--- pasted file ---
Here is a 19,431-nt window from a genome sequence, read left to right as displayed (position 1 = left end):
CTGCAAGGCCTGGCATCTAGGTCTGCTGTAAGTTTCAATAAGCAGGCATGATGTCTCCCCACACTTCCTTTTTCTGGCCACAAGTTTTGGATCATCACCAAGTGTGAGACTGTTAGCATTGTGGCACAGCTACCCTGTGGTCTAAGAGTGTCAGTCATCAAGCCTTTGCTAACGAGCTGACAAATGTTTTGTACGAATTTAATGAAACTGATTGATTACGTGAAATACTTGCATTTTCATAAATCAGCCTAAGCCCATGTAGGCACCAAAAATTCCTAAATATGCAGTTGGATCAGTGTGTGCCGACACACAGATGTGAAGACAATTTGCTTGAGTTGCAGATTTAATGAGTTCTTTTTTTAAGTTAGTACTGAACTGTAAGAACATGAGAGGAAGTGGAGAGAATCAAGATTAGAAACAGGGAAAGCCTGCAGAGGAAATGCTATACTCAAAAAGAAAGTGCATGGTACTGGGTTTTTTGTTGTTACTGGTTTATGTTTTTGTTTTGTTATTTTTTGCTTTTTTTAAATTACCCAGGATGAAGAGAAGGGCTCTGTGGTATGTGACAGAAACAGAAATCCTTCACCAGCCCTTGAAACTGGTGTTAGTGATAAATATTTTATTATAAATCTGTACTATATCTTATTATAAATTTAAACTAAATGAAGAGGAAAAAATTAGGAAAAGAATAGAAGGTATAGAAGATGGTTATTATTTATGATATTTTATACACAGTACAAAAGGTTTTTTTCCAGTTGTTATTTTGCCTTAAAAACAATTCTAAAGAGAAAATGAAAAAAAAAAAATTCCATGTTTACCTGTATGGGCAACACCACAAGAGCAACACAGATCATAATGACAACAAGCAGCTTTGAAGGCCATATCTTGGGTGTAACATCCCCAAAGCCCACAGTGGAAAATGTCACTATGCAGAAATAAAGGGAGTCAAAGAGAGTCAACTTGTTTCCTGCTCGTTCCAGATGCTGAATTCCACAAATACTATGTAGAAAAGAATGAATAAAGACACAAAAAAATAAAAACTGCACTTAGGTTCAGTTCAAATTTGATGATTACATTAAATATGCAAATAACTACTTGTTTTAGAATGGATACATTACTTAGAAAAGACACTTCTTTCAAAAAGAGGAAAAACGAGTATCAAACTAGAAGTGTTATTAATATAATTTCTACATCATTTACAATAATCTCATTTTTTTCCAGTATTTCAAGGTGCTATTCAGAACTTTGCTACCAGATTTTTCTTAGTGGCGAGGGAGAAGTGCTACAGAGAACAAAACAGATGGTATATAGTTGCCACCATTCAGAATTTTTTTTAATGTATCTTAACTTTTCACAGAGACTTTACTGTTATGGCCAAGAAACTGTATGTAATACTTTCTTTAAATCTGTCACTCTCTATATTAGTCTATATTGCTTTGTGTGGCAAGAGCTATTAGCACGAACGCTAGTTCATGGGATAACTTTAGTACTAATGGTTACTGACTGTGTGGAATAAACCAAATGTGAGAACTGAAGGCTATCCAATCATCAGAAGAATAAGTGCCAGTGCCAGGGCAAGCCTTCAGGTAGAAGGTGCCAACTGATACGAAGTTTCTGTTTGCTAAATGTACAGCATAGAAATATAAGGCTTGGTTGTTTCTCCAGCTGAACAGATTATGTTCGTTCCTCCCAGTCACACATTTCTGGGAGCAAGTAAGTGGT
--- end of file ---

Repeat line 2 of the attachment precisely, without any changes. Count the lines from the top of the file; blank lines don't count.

CTGCAAGGCCTGGCATCTAGGTCTGCTGTAAGTTTCAATAAGCAGGCATGATGTCTCCCCACACTTCCTTTTTCTGGCCACAAGTTTTGGATCATCACCAAGTGTGAGACTGTTAGCATTGTGGCACAGCTACCCTGTGGTCTAAGAGTGTCAGTCATCAAGCCTTTGCTAACGAGCTGACAAATGTTTTGTACGAATTTAATGAAACTGATTGATTACGTGAAATACTTGCATTTTCATAAATCAGCCTAAGCCCATGTAGGCACCAAAAATTCCTAAATATGCAGTTGGATCAGTGTGTGCCGACACACAGATGTGAAGACAATTTGCTTGAGTTGCAGATTTAATGAGTTCTTTTTTTAAGTTAGTACTGAACTGTAAGAACATGAGAGGAAGTGGAGAGAATCAAGATTAGAAACAGGGAAAGCCTGCAGAGGAAATGCTATACTCAAAAAGAAAGTGCATGGTACTGGGTTTTTTGTTGTTACTGGTTTATGTTTTTGTTTTGTTATTTTTTGCTTTTTTTAAATTACCCAGGATGAAGAGAAGGGCTCTGTGGTATGTGACAGAAACAGAAATCCTTCACCAGCCCTTGAAACTGGTGTTAGTGATAAATATTTTATTATAAATCTGTACTATATCTTATTATAAATTTAAACTAAATGAAGAGGAAAAAATTAGGAAAAGAATAGAAGGTATAGAAGATGGTTATTATTTATGATATTTTATACACAGTACAAAAGGTTTTTTTCCAGTTGTTATTTTGCCTTAAAAACAATTCTAAAGAGAAAATGAAAAAAAAAAAATTCCATGTTTACCTGTATGGGCAACACCACAAGAGCAACACAGATCATAATGACAACAAGCAGCTTTGAAGGCCATATCTTGGGTGTAACATCCCCAAAGCCCACAGTGGAAAATGTCACTATGCAGAAATAAAGGGAGTCAAAGAGAGTCAACTTGTTTCCTGCTCGTTCCAGATGCTGAATTCCACAAATACTATGTAGAAAAGAATGAATAAAGACACAAAAAAATAAAAACTGCACTTAGGTTCAGTTCAAATTTGATGATTACATTAAATATGCAAATAACTACTTGTTTTAGAATGGATACATTACTTAGAAAAGACACTTCTTTCAAAAAGAGGAAAAACGAGTATCAAACTAGAAGTGTTATTAATATAATTTCTACATCATTTACAATAATCTCATTTTTTTCCAGTATTTCAAGGTGCTATTCAGAACTTTGCTACCAGATTTTTCTTAGTGGCGAGGGAGAAGTGCTACAGAGAACAAAACAGATGGTATATAGTTGCCACCATTCAGAATTTTTTTTAATGTATCTTAACTTTTCACAGAGACTTTACTGTTATGGCCAAGAAACTGTATGTAATACTTTCTTTAAATCTGTCACTCTCTATATTAGTCTATATTGCTTTGTGTGGCAAGAGCTATTAGCACGAACGCTAGTTCATGGGATAACTTTAGTACTAATGGTTACTGACTGTGTGGAATAAACCAAATGTGAGAACTGAAGGCTATCCAATCATCAGAAGAATAAGTGCCAGTGCCAGGGCAAGCCTTCAGGTAGAAGGTGCCAACTGATACGAAGTTTCTGTTTGCTAAATGTACAGCATAGAAATATAAGGCTTGGTTGTTTCTCCAGCTGAACAGATTATGTTCGTTCCTCCCAGTCACACATTTCTGGGAGCAAGTAAGTGGT